The present invention comprises broadly suppressing common food and feed product pathogens and common spoilage organisms in food and feed products which render such products unpalatable or unsafe to eat after a finite period of time.
The means for accomplishing the purpose of this invention comprises treating the food and feed products with an acyloxyhexenoic acid per se or in a diluent therefor. Especially preferred acyloxyhexenoic acids are 4-acetoxy-5-hexenoic acid and 6-acetoxy-4-hexenoic acid which, in an isomeric ratio of 56% of the former with 44% of the latter, comprises a mixture identified broadly as acetoxy acid (AA). Other members of this family of acids which would be expected to inhibit the growth of microorganisms in the same fashion as acetoxy acid are acyloxyhexenoic acids which are hexenoic acids having up to one alkyl or alkenyl substituent on the alpha carbon atom and an acyloxy substituent on one carbon atom, said acyloxy substituent being represented by RCOO-- wherein R is alkyl or alkenyl, and their salts.
Thus, the isomeric acyloxyalkenoic acids are represented by the structures ##STR1## wherein an alkyl or alkenyl substituent, R1, may replace a hydrogen atom on the alpha carbon atom. The sum of R and R1 should not exceed 19 carbon atoms in order to avoid solubility problems. Accordingly, either R or R1 may represent alkyl or alkenyl having up to 19 carbon atoms. Thus R and R1 may represent alkyl, e.g. methyl, ethyl, propyl, butyl, amyl, hexyl, heptyl, actyl, nonyl, decyl, undecyl, dodecyl, tridecyl, quaterdecyl, pentadecyl, hexadecyl, heptadecyl, octadecyl, nonadecyl. Also, R and R1 may represent ethylene, propylene, butylene, amylene, hexylene, heptylene, octylene, nonene, decene, undecene, dodecene, tridecene, quaterdecene, pentadecene, hexadecene, heptadecene, octadecene, nonadecene. The alkyl and alkenyl substituents which are represented by R and R1 may be straight or branched chain and may themselves contain substituents which are not inconsistent with the preservative action of the compounds and their intended use in foods and feeds. As stated supra, the sum of R and R1 should not exceed 19 carbon atoms. Thus, if R is 10 carbon atoms, R1 should not exceed 9 carbon atoms. Similarly if R1 is not present, R may be up to 19 carbon atoms.
While the exemplification of the invention of most immediate interest involves reaction of acetic acid with butadiene to obtain acetoxyhexenoic acids, the invention also includes use of other acids in place of acetic acid. Other acids having at least one replaceable hydrogen atom on the alpha carbon atom react similarly to acetic acid, particularly lower alkanoic acids, such as propionic, butyric, hexanoic acids, etc. Useful acids can be represented by the formula RCH2 CO2 H or R2 CHCO2 H, where R is hydrogen or a monovalent organic group, preferably an alkyl group having, for example, 1 to 4 carbon atoms.
Such acids can be oxidized to radicals, --CHRCO2 H, e.g., carboxyalkane radicals, and react with butadiene to produce substituted acyloxyhexenoic acids, RCH2 COOCH2 CH═CHCH2 CHR--COOH, and ##STR2## for example 6-acyloxy-2-alkyl-4-hexenoic acids and 4-acyloxy-2-alkyl-5-hexenoic acids. In the event that acids other than acetic are reacted, but acetic acid is also present as solvent, or metal salt, a mixed product may be obtained, depending upon the relative activities of the acids toward the reaction. Thus in the products represented by the above formula, in some cases R would by hydrogen where the reactant was from acetic acid and in other cases R would be a group from another acid, such as a methyl group from propionic acid.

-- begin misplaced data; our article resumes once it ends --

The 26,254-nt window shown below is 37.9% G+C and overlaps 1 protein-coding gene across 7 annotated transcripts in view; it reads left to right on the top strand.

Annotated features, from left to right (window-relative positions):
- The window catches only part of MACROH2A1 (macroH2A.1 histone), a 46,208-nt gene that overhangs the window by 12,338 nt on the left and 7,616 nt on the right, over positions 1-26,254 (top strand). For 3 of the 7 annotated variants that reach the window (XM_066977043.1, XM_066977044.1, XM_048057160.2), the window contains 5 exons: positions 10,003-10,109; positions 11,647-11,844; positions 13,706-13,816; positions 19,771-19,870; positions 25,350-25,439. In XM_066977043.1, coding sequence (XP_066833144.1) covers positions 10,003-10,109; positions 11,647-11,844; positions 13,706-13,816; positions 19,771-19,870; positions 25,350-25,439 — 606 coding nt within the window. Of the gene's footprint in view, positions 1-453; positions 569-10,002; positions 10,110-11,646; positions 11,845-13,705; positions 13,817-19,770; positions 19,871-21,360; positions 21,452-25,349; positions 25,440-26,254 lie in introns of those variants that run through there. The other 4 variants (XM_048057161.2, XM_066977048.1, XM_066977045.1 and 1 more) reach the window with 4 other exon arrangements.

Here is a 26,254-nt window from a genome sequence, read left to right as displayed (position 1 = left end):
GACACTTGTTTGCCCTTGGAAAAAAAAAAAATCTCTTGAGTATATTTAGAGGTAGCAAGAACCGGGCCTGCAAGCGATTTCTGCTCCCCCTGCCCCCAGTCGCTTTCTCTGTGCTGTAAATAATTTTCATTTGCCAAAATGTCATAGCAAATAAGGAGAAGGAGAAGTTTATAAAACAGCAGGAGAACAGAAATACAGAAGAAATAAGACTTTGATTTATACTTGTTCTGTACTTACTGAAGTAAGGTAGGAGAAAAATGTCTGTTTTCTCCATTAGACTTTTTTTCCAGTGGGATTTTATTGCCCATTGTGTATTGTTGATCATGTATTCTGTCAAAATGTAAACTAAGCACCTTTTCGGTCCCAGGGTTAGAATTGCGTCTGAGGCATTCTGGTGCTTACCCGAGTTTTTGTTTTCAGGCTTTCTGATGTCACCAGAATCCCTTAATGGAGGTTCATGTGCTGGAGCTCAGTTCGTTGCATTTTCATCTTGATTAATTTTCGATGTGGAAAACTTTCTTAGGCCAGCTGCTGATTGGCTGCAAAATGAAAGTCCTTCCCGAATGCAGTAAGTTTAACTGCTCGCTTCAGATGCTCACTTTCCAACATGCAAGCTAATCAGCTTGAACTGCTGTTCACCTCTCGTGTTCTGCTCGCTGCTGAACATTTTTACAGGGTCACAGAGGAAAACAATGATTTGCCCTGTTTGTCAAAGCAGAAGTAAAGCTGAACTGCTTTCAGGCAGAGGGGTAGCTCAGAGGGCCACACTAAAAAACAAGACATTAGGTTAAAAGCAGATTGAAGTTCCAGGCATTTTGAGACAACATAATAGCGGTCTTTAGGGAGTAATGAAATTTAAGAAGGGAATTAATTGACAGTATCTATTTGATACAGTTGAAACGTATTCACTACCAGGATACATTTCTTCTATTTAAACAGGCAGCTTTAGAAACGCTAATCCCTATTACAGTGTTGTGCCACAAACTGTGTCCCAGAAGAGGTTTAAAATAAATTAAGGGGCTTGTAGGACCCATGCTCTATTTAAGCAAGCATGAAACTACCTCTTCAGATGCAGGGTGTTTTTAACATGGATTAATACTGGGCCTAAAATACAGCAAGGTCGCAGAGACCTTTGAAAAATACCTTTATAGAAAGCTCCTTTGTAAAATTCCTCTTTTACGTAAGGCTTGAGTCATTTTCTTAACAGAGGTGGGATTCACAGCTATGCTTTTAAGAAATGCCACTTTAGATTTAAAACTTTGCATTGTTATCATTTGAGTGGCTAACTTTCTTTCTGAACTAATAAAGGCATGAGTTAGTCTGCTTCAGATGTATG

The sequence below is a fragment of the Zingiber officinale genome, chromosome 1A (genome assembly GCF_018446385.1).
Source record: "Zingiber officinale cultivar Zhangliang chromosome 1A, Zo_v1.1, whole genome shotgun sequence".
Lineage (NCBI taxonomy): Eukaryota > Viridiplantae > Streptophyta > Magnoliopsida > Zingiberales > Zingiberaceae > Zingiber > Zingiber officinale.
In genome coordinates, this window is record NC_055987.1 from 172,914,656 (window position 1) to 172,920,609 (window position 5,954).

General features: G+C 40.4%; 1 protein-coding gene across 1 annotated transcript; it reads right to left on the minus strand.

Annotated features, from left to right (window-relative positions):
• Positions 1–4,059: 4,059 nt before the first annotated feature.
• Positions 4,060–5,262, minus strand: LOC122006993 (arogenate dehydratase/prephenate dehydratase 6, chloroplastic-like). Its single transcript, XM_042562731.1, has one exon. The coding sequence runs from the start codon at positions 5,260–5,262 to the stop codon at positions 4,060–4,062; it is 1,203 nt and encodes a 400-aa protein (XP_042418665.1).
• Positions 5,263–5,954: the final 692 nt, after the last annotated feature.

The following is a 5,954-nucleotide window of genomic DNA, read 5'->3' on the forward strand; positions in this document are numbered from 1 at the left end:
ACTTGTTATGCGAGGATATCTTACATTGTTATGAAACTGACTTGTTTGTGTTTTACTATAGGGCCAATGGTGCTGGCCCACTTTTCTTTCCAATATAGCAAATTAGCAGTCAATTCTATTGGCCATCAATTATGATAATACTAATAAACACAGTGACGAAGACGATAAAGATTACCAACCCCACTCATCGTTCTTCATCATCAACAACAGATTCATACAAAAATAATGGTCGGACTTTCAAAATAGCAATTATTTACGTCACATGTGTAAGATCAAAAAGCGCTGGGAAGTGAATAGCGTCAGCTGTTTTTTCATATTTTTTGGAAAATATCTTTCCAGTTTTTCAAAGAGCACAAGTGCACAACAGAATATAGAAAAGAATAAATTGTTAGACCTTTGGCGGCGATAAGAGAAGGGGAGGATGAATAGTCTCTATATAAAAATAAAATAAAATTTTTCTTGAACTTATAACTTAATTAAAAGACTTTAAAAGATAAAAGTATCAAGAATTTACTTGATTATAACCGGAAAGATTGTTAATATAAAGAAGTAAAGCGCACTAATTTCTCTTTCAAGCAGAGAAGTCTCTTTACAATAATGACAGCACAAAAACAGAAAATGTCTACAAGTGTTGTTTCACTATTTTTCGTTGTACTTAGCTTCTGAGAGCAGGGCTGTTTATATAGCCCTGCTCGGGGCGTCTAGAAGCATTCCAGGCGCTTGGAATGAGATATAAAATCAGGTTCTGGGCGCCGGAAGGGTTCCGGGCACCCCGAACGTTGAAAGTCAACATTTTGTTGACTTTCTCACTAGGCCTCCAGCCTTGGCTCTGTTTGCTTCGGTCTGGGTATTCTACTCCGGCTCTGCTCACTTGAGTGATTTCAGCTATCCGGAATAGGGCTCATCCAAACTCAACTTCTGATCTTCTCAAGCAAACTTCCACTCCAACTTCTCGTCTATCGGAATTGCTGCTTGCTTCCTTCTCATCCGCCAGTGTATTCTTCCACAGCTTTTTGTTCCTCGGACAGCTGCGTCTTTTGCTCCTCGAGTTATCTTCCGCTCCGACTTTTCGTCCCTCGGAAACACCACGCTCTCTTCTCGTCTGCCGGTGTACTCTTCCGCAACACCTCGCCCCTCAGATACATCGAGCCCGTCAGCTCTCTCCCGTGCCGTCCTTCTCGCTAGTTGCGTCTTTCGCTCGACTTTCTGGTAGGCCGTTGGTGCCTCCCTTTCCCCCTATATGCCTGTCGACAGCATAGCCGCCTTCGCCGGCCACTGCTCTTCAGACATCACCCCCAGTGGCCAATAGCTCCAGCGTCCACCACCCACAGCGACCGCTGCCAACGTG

The salts of the contemplated compounds may also be used in the process of this invention. Thus, there may be used the alkali metal, alkaline earth metal and ammonium salts of such compounds, e.g. Na, K, Ca, Mg and NH4 salt.
Application of the acyloxyhexenoic acid to the food or feed product is by dipping or otherwise immersing the food or feed product in the acid or by spraying the acid, either in concentrated form or in a diluent therefor, onto the feed or food product.
Among the microorganisms of which the acyloxyhexenoic acids have been found to be effective as growth inhibitors are the nonlactic acid gram positive bacteria such as S. aureus, Bacillus cereus, Clostridium perfringens and other clostridial species and the Micrococcus species. Additionally, the acyloxyhexenoic acids have been found to be effective growth inhibitors of gram negative bacteria such as Salmonella species, Escherichia coli, Vibrio parahemolyticus and species of Pseudomonas, Alcaligines and Flavobacterium. Furthermore, the acyloxyhexenoic acids have been found to be a growth inhibitor, although to a lesser extent than with microorganisms, against yeasts such as Candida albicans, Saccharomyces cerevisiae and against molds such as Aspergillus, Penicillium italicum and Fusarium roseum, particularly at low pH. Among the food products which are particularly benefited by treatment with acyloxyhexenoic acids are foods which have high water activity and which are subject to temperature abuse, i.e. improper storage and transportation temperature conditions, such as packaged meat products, dairy products, prepared salad products and prepared entree products of all types.
Among feed products which are benefited by treatment with acyloxyhexenoic acids are those byproduct feeds which are subject to pathogen attack, e.g. fishmeal, poultry byproduct meal and rendered animal wastes.